In the distance two children run behind a donkey-cart, wheeling the steel inner rims of bicycle tyres stripped of their rubber rings. A girl in red rides the cart, stirrups held calmly in her small hands, guiding the animal and the cart deftly over the rutted dirt track cutting through vast fields of golden grain, the wheat cut and stacked in sheaves, sentries in a landscape where harvests of hope have often been ruined by pestilence and blight.
This time it was the rain and hailstones that pelted down on the fields mercilessly, damaging this season’s wheat crop, even while our gardens bloomed with purple petunias and fragrant sweet-peas, their delicate tendrils curling around the trellis like the nimble fingers of a child carpet weaver. We, in the comfort of our vast homes, tended to by an impressive number of “house-help”, nurtured by the best the land has to offer, have been oblivious to the hunger which stalks the same land, despite the rich harvests, despite the hope vested by our rulers in miraculous seeds which shall banish hunger forever.
Having exhausted almost all possibility as far as the construction of flyovers and underpasses are concerned, the Khadim-i-Aala, the First Amongst Those who Serve, has assured us that the Punjab shall once again become the Granary of the Subcontinent, that wheat fields shall yield rich harvests, that no one shall go without food, that there shall be no want and no privation, that all shall be well in the Land of the Four Rivers and a ‘glorified gutter’ previously known as the Ravi.
The procurement of 3.5m tons of wheat by the provincial government shall ensure that all children get adequate nutrition, that no child shall be born with low birth weight, that no child shall suffer stunted growth, that no child shall die before the age of five for want of clean drinking water, that no child shall remain illiterate and uneducated, that no educated adult shall sit in despair, failing to have found a meaningful job. It shall ensure that all work shall receive decent remuneration, that all women shall be protected from multiple pregnancies which can cost them their lives, that all girls and young boys shall be protected from abuse, that all citizens shall be able to breathe clean air and drink fresh water, that the birds shall sing and soar above in a clear sky, that all shall truly be well and the midnight meetings at the camp office of the Chief Minister shall not have been in vain.
According to the 2012-2013 Pakistan Demographics and Health Survey, 45pc of all Pakistani children under five are stunted or too short for their age. Stunting is most common amongst the children of less educated mothers, and those from the poorest households. Stunting is more common in the rural areas, 48pc as compared to 37pc in the urban areas. Wasting, an indication of chronic malnutrition, occurs amongst 11pc of Pakistani children, with 30pc of all children being too thin for their age.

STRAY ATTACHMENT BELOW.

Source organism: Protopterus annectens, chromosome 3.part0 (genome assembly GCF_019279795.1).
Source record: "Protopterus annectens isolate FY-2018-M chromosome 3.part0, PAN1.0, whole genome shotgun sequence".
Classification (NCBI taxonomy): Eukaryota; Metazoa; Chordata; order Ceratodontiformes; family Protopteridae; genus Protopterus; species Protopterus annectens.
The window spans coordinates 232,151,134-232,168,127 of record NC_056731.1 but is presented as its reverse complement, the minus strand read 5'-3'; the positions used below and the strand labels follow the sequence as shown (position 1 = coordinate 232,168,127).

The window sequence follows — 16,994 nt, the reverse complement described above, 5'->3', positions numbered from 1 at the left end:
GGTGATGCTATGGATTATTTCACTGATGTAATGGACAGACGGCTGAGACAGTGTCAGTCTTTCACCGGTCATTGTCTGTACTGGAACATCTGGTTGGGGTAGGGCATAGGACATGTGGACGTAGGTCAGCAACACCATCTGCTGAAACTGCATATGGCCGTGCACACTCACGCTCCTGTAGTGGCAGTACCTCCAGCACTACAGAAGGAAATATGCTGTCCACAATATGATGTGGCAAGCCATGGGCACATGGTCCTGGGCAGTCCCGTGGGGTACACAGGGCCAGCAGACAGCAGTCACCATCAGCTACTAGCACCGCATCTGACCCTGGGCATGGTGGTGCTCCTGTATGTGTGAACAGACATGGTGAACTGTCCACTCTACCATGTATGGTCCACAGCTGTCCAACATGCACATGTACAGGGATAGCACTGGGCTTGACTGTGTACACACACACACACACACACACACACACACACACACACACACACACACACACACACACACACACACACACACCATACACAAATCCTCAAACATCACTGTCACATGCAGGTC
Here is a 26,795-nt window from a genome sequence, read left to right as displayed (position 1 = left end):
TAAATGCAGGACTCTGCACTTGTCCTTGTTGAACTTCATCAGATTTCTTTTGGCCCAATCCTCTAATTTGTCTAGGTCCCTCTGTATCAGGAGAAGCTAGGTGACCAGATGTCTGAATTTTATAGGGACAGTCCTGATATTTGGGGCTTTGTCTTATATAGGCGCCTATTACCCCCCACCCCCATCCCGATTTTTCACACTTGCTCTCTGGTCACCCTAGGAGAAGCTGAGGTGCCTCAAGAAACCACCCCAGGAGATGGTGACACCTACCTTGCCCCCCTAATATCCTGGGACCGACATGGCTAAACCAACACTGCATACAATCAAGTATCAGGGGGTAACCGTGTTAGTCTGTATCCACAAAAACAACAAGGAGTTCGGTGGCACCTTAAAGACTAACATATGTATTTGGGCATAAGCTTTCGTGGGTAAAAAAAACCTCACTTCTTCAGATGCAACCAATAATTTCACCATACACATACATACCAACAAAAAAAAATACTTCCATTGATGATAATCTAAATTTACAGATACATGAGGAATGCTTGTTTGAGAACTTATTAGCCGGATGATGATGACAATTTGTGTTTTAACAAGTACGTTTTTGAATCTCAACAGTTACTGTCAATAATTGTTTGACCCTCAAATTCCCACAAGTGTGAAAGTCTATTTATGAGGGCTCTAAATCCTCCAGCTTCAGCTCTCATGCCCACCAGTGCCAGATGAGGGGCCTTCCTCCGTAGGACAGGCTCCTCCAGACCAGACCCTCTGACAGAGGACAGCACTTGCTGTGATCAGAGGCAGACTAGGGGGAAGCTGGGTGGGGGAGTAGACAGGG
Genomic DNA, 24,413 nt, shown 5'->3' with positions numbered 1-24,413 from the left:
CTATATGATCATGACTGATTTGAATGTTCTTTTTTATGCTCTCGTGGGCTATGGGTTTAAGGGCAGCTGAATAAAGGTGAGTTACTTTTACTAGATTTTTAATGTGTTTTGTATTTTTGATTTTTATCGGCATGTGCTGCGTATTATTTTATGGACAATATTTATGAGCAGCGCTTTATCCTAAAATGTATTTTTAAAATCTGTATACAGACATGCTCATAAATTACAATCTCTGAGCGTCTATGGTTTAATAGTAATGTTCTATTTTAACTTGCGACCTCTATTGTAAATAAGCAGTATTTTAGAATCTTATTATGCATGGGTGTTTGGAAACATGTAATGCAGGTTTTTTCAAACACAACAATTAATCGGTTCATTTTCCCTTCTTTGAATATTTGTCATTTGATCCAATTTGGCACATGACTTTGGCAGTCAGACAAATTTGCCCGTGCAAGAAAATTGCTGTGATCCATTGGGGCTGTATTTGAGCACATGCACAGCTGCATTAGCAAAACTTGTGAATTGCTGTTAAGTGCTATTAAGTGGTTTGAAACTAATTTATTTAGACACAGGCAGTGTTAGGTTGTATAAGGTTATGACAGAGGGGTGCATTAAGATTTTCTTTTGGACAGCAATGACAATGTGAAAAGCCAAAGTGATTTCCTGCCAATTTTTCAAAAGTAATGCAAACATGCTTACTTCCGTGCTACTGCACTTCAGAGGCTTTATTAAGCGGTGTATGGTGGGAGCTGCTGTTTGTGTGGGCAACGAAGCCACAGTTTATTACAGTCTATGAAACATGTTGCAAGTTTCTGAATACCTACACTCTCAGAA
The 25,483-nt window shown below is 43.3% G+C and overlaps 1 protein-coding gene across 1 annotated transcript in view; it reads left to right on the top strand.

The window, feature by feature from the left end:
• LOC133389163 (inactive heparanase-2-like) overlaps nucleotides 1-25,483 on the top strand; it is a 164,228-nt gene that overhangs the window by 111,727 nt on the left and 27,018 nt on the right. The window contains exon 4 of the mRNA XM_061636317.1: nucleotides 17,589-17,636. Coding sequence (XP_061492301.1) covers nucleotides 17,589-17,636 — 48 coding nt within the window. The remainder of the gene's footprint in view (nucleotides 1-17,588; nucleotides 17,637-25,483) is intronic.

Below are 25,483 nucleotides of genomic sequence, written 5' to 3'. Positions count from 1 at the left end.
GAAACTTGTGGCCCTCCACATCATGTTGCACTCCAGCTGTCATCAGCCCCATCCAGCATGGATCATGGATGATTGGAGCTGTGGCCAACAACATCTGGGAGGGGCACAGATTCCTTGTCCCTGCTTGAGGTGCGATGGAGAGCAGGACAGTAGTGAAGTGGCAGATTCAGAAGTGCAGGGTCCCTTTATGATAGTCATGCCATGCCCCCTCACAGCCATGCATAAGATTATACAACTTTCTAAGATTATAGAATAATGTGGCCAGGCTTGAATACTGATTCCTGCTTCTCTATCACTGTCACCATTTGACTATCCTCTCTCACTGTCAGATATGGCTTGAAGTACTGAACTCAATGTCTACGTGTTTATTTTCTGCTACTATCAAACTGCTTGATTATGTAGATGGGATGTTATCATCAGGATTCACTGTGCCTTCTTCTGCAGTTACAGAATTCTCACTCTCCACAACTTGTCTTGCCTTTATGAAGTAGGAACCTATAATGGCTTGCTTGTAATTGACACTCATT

At Rs50 a kilo, ata or wheat flour, is now almost a luxury for those who live on or below the poverty line. According to eminent economist Dr Akmal Hussain, two-thirds of Pakistan’s people live in a chronic state of food insecurity. According to another able economist and former chairman of the Planning Commission, Dr Pervez Tahir, the issue of land ownership and distribution of resources is paramount and yet almost totally neglected in the government’s frenzy to forge ahead with the construction of flyovers and underpasses and jangla bus interchanges as a solution to the systemic injustices and structural inequities suffered by society.
Throughout the country, the number of landless increases as farming is corporatised instead of co-operatised, soils are being battered with chemical inputs which destroy natural nutrients, water is being polluted with the same chemical spray run-offs; animals die from poisoned water supplies. Terminator seeds replace the indigenous seed which self-generates after being harvested and stored carefully, like nuggets of gold. Hybrid varieties of seed required far more expensive inputs such as fertiliser and pesticides to protect the crop, as well as larger volumes of water to irrigate the fields, a process which eventually led to the salination of the soil through the process of water-logging and poor drainage.
I watch the two boys and the girl in red as they disappear down a country lane towards a small hamlet where the evening meal shall consist of roti and a small serving of vegetable curry, shared with a household of perhaps eight to 10 others. In the evening these children shall play in the dirt courtyards of their homes and then sleep fitfully as the heat and mosquitoes exact vengeance for a prolonged spring. This year, 16.5m acres are to be harvested in Punjab. Shall it be a harvest of hope, or will these and countless other children continue to run down the same rutted country lane, dented tyre rims in their hands, the dust of despair forming a perpetual haze around their lives, their futures?